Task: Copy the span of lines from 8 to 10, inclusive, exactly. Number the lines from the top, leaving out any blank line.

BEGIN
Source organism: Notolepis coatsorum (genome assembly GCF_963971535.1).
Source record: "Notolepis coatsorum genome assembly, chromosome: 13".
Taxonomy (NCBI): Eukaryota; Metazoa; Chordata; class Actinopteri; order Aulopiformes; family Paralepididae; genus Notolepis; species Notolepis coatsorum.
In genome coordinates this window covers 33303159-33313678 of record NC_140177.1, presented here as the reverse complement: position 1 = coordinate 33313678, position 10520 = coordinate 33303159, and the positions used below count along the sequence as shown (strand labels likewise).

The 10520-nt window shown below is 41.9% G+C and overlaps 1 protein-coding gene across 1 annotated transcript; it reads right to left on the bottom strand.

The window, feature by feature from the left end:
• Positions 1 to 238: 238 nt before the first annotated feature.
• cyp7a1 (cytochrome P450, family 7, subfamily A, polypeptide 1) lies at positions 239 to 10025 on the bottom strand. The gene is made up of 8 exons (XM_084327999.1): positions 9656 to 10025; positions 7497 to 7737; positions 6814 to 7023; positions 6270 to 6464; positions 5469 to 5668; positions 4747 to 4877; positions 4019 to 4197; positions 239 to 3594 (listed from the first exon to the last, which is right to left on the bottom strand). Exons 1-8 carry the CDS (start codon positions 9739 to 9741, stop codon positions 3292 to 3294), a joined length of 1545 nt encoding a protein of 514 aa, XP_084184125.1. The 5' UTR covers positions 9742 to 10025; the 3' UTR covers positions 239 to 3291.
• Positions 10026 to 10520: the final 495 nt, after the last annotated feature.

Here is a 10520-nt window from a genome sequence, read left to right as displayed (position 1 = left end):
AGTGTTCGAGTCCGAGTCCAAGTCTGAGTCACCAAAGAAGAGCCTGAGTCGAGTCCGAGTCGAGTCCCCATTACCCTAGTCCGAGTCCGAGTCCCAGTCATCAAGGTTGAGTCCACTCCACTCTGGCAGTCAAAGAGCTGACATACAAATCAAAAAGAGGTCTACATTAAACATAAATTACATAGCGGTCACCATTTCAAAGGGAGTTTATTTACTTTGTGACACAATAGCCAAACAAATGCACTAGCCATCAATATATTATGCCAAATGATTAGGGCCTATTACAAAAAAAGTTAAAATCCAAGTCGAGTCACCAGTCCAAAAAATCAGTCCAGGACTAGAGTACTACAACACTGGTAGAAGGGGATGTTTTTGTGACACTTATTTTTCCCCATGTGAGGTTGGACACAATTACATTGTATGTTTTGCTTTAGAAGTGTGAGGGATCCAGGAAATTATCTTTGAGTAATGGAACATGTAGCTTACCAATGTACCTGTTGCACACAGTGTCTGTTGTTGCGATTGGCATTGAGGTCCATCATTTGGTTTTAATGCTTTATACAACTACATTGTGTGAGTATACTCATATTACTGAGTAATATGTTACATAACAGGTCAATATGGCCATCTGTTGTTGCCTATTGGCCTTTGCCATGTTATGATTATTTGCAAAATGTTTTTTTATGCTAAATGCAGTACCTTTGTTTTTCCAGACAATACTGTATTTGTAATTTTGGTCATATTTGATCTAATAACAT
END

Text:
• cyp7a1 (cytochrome P450, family 7, subfamily A, polypeptide 1) lies at positions 239 to 10025 on the bottom strand. The gene is made up of 8 exons (XM_084327999.1): positions 9656 to 10025; positions 7497 to 7737; positions 6814 to 7023; positions 6270 to 6464; positions 5469 to 5668; positions 4747 to 4877; positions 4019 to 4197; positions 239 to 3594 (listed from the first exon to the last, which is right to left on the bottom strand). Exons 1-8 carry the CDS (start codon positions 9739 to 9741, stop codon positions 3292 to 3294), a joined length of 1545 nt encoding a protein of 514 aa, XP_084184125.1. The 5' UTR covers positions 9742 to 10025; the 3' UTR covers positions 239 to 3291.
• Positions 10026 to 10520: the final 495 nt, after the last annotated feature.

Here is a 10520-nt window from a genome sequence, read left to right as displayed (position 1 = left end):